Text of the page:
The difference now is that my husband and I are sharing this struggle and not trying to keep it a secret because our colleagues, men and women, are in the same boat.  With schools closed and workers sent home, it is harder for any of us to hide behind traditionally gendered divisions of labor. I have no doubt that men also struggle to achieve work-life balance in a culture that too often defines us by our productivity.  But the association of femininity and domestic work is deeply ingrained in culture, politics, and religion. 

Pope John Paul II, whose writings on work and gender remain a touchstone for current Catholic teaching, reinforces the association of femininity and the home. In Familiaris Consortio he writes “There is no doubt that the equal dignity and responsibility of men and women fully justifies women’s access to public functions. On the other hand the true advancement of women requires that clear recognition be given to the value of their maternal and family role, by comparison with all other public roles and all other professions” (FC, 23).  Like many feminists, he recognizes the simultaneous devaluation of domestic work and societal barriers for women in public life. He responds to these expressions of sexism by elevating the unique qualities of femininity as equally important but essentially different to masculinity.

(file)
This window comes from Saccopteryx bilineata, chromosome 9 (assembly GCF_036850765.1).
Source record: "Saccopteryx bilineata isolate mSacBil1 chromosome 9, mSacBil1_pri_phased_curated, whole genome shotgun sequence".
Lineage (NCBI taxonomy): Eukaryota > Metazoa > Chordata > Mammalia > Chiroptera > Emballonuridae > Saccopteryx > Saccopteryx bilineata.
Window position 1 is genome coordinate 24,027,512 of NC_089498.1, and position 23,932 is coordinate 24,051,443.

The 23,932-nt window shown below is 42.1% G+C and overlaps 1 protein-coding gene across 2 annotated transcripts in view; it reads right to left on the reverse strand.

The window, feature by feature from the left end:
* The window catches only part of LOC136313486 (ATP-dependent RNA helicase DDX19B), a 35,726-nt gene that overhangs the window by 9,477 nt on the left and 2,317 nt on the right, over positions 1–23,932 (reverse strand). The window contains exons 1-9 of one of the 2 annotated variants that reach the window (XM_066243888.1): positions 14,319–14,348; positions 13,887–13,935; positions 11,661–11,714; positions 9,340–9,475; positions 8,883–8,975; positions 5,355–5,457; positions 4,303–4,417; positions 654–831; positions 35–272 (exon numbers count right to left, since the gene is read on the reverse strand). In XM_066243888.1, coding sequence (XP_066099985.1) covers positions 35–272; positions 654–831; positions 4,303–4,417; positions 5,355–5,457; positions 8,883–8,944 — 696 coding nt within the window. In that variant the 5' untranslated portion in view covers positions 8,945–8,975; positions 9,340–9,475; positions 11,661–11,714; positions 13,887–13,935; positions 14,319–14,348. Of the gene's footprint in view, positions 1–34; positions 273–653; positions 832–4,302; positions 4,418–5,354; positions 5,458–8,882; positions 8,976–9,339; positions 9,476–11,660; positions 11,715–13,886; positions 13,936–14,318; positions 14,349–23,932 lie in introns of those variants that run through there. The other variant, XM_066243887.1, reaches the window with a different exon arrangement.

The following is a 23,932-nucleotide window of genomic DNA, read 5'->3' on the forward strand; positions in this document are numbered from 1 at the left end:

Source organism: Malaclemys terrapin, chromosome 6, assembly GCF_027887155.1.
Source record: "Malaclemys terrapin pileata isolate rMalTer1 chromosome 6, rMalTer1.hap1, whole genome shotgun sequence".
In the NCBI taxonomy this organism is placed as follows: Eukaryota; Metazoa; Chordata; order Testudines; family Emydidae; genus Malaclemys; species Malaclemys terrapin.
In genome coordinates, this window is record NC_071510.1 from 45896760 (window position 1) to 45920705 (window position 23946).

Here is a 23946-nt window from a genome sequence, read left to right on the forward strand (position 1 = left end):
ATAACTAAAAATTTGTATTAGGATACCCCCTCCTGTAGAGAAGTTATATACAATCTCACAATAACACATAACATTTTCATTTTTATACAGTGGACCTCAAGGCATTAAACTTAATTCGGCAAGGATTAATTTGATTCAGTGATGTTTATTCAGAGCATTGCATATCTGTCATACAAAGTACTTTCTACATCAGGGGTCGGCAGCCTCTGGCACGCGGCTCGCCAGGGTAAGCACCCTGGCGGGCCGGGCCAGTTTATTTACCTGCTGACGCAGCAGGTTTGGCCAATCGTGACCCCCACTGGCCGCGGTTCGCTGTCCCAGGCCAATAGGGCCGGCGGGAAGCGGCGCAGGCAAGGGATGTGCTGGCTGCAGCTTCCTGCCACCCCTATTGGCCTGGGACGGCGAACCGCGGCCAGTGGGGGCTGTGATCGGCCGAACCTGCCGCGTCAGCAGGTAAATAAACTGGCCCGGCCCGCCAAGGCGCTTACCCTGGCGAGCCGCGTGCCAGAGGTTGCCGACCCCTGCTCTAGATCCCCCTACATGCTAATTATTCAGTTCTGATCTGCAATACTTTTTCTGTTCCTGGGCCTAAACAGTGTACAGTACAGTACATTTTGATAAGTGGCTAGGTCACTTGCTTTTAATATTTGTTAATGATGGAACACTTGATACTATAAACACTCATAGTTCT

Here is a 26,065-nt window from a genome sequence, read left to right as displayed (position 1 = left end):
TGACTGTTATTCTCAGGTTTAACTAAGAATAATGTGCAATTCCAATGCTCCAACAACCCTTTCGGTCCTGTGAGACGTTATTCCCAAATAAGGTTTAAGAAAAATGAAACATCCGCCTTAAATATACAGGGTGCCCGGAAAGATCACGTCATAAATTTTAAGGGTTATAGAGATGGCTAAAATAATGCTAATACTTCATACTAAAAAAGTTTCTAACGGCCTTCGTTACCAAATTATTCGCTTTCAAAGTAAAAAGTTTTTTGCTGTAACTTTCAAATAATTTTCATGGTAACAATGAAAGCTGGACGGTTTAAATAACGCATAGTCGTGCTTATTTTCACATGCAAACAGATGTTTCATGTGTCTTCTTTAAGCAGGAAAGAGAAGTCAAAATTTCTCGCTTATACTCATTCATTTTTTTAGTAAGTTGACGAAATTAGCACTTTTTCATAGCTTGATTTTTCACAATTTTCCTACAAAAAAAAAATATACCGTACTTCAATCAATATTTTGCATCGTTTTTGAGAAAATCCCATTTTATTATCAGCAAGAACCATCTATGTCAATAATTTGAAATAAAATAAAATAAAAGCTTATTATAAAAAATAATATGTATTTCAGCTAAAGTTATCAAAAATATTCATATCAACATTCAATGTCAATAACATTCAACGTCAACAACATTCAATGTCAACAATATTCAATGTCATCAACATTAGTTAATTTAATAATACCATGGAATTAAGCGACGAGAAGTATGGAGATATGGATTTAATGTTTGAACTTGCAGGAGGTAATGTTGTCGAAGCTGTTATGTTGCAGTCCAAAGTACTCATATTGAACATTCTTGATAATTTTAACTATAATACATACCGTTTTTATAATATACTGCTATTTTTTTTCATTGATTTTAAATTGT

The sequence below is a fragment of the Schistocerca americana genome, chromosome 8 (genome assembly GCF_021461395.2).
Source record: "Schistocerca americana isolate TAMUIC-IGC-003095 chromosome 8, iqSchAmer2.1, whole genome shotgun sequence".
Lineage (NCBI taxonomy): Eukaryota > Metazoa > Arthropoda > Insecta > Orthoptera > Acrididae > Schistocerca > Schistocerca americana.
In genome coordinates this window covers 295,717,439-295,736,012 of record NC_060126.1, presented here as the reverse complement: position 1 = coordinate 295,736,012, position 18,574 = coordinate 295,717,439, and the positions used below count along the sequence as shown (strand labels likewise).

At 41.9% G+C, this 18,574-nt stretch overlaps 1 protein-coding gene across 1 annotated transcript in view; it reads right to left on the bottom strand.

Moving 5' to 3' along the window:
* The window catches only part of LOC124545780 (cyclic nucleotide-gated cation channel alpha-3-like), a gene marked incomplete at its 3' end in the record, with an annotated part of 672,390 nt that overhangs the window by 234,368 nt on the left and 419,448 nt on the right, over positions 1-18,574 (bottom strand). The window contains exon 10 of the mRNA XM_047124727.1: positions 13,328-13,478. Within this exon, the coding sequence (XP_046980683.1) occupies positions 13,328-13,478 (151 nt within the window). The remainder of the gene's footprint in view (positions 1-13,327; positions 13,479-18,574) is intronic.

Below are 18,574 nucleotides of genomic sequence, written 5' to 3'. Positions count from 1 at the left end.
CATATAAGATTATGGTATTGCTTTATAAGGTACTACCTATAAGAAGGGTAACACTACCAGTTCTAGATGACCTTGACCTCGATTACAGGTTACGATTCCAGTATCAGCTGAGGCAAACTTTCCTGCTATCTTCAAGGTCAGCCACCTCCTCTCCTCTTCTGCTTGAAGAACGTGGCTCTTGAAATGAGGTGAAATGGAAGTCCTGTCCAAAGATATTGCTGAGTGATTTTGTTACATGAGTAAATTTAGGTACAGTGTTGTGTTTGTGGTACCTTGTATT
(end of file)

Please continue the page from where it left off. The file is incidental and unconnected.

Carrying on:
Defending the value of domestic work and the work of care addresses a number of social problems.  It challenges a culture that defines us by economic productivity and fails to support work-life balance with paid family leave and flexible working arrangements.  It challenges an economy that under-compensates teachers, childcare providers, and other caring professions. How many of us, now asked to homeschool our children, have a renewed gratitude for teachers and caregivers?